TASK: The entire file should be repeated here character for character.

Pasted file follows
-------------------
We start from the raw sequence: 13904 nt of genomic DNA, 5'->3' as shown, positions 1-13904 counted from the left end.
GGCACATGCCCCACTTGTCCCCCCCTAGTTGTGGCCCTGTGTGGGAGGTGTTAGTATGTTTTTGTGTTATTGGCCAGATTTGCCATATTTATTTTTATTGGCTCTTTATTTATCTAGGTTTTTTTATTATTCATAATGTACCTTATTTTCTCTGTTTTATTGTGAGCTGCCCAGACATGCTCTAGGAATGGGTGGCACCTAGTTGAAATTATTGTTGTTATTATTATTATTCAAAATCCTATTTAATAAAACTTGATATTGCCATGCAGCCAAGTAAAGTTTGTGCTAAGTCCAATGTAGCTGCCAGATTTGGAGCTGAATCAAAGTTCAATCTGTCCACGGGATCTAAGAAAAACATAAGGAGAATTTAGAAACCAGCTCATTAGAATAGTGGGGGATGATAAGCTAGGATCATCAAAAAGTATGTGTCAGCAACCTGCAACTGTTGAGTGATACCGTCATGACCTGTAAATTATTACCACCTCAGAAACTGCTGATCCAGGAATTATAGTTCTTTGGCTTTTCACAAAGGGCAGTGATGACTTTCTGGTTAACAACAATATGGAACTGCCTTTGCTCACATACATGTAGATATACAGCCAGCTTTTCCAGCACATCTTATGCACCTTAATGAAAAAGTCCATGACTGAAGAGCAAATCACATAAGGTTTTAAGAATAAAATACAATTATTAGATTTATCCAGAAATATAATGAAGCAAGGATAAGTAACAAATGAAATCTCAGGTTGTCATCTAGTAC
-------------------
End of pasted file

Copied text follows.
We start from the raw sequence: 13904 nt of genomic DNA, 5'->3' as shown, positions 1-13904 counted from the left end.
GGCACATGCCCCACTTGTCCCCCCCTAGTTGTGGCCCTGTGTGGGAGGTGTTAGTATGTTTTTGTGTTATTGGCCAGATTTGCCATATTTATTTTTATTGGCTCTTTATTTATCTAGGTTTTTTTATTATTCATAATGTACCTTATTTTCTCTGTTTTATTGTGAGCTGCCCAGACATGCTCTAGGAATGGGTGGCACCTAGTTGAAATTATTGTTGTTATTATTATTATTCAAAATCCTATTTAATAAAACTTGATATTGCCATGCAGCCAAGTAAAGTTTGTGCTAAGTCCAATGTAGCTGCCAGATTTGGAGCTGAATCAAAGTTCAATCTGTCCACGGGATCTAAGAAAAACATAAGGAGAATTTAGAAACCAGCTCATTAGAATAGTGGGGGATGATAAGCTAGGATCATCAAAAAGTATGTGTCAGCAACCTGCAACTGTTGAGTGATACCGTCATGACCTGTAAATTATTACCACCTCAGAAACTGCTGATCCAGGAATTATAGTTCTTTGGCTTTTCACAAAGGGCAGTGATGACTTTCTGGTTAACAACAATATGGAACTGCCTTTGCTCACATACATGTAGATATACAGCCAGCTTTTCCAGCACATCTTATGCACCTTAATGAAAAAGTCCATGACTGAAGAGCAAATCACATAAGGTTTTAAGAATAAAATACAATTATTAGATTTATCCAGAAATATAATGAAGCAAGGATAAGTAACAAATGAAATCTCAGGTTGTCATCTAGTAC